The world of fitness and bodybuilding is seemingly riddled and surrounded by training myths and fallacies, purely derived from a lack of knowledge and understanding, passed around for years without any real truth. The 5 myths and fallacies addressed in this article are the most common and persistent. So it’s time to face the facts!
Weight Training Makes Women Big & Bulky
By far as a personal trainer, the most common thing I would hear from female clients is “I just want to tone. I don’t want to get big or put on a lot of muscle like those bodybuilder guys”. After having a quiet chuckle to myself I would reassure them, and explain to them why it would be near impossible to gain big bulky muscles like those “bodybuilder guys”. It would be near impossible for a woman to increase lean mass dramatically without the aid of an illegal anabolic substance. This is due to the low levels of testosterone and Human Growth Hormone produced in the female body, there simply just isn’t enough to substantially increase the size of a muscle. In fact, most women will only have the ability to replace the muscle fibres they have lost since the age of 20. With this said, ladies, please relax! Lifting weights should be a part of any healthy and regular exercise routine.
Muscle turns to Fat if You Stop Lifting Weights
There was once a time where I believed this one myself, as ridiculous as it may sound. Muscle cannot be turned into fat! Should you stop weight training you will naturally lose muscle as your muscles no longer need to adapt to a stimulus. This process where muscle tissue breaks down is called Atrophy. Unlike hypertrophy, where by the muscle size is increased, atrophy is the decrease in muscle size. Gaining fat once training has diminished is contributed to by a number of things. Diet is a major factor. If the same number of calories is still being consumed and not being burnt up or used for the growth and repair of muscle tissue, then naturally what cannot be used as nutrient for the body is going to become excess and stored as fat. Decreases in muscle mass also mean a decline in resting metabolic rate, which means that the metabolism cannot burn calories as quick as it once did leading to the gain of excess fat. So it is possible to gain fat when training declines, however it is not your muscles that are turning into fat!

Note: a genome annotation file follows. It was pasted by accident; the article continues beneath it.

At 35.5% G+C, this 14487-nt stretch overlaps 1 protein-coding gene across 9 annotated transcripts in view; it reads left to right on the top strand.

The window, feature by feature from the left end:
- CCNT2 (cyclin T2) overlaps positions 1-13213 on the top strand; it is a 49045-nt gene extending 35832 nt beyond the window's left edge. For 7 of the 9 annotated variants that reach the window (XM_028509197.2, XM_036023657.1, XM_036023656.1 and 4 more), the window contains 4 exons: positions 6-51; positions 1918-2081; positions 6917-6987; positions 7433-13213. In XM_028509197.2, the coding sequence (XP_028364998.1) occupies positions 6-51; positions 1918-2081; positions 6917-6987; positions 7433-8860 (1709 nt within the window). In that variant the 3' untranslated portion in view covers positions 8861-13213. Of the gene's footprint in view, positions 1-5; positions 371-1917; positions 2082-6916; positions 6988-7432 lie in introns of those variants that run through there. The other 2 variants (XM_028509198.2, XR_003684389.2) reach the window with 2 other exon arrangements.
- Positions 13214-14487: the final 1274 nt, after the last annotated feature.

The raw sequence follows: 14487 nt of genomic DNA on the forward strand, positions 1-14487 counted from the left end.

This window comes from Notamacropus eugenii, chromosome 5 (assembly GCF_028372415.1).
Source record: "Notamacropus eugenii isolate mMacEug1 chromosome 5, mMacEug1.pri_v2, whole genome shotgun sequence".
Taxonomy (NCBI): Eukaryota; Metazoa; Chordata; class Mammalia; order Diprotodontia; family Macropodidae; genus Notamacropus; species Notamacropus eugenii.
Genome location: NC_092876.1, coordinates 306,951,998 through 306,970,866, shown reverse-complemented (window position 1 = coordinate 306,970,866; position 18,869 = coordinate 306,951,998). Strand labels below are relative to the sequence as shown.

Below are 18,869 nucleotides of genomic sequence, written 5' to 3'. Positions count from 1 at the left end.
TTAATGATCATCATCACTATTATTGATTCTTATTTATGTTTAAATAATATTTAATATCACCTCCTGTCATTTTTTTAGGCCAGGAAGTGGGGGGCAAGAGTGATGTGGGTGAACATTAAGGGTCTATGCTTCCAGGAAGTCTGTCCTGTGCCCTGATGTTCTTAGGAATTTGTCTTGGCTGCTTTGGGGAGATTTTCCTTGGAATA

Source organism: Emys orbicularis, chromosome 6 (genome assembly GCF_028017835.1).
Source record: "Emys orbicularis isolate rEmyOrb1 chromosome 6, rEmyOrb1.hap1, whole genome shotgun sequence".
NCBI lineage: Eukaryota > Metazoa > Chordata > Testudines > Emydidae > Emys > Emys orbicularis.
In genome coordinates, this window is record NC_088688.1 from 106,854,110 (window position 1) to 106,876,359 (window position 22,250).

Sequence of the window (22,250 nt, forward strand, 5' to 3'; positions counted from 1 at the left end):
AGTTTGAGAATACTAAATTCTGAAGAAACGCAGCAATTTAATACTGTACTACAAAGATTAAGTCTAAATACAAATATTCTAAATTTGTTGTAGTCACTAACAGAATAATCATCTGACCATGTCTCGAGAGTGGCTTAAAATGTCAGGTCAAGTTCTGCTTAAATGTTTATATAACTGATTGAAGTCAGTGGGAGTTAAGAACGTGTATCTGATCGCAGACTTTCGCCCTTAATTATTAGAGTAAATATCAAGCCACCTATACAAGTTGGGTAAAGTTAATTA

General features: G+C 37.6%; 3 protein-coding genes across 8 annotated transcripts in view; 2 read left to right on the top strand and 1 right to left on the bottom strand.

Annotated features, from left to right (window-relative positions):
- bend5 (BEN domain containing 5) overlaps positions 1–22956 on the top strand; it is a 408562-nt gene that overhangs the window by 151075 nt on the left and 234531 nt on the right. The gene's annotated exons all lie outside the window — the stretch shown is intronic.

If only! Fat cannot be burnt off one specific area of the body. Such is doing squats to burn fat only off the legs, it just doesn’t work. It’s very simple, if you want to lose fat from all over the body you need to move more, eat less and combine cardio and resistance training.
Use High Reps, Low Weights for Toning
What gives somebody a toned and healthy look? Toning can be defined as having an adequate amount of muscle that can be seen clearly on someone with a very low body fat percentage. Roughly 10% and lower. This toned look is sometimes known also as being “cut or ripped”. We all know that to build muscle we must continually place load on our muscles in order to keep them adapting, growing bigger and stronger. A low body fat percentage will come from adequate cardiovascular exercise and a clean diet. Doing more repetitions at a lower weight will not force your body to adapt by increasing strength or muscle size, so if anything this theory is more detrimental then good in achieving that lean, toned body.
Specific Exercises Will “Cut Up” a Certain Muscle
Just like the theory of spot reduction, it cannot be claimed that a specific exercise can be allocated to certain muscle group in order to “cut it up”. Again, this is physiologically impossible. As was mentioned in the high reps low weight theory for cutting, in order to achieve a lean and toned physique, a combination of resistance and cardiovascular training, as well as a clean diet will have you on your way to the body, you’ve always wanted.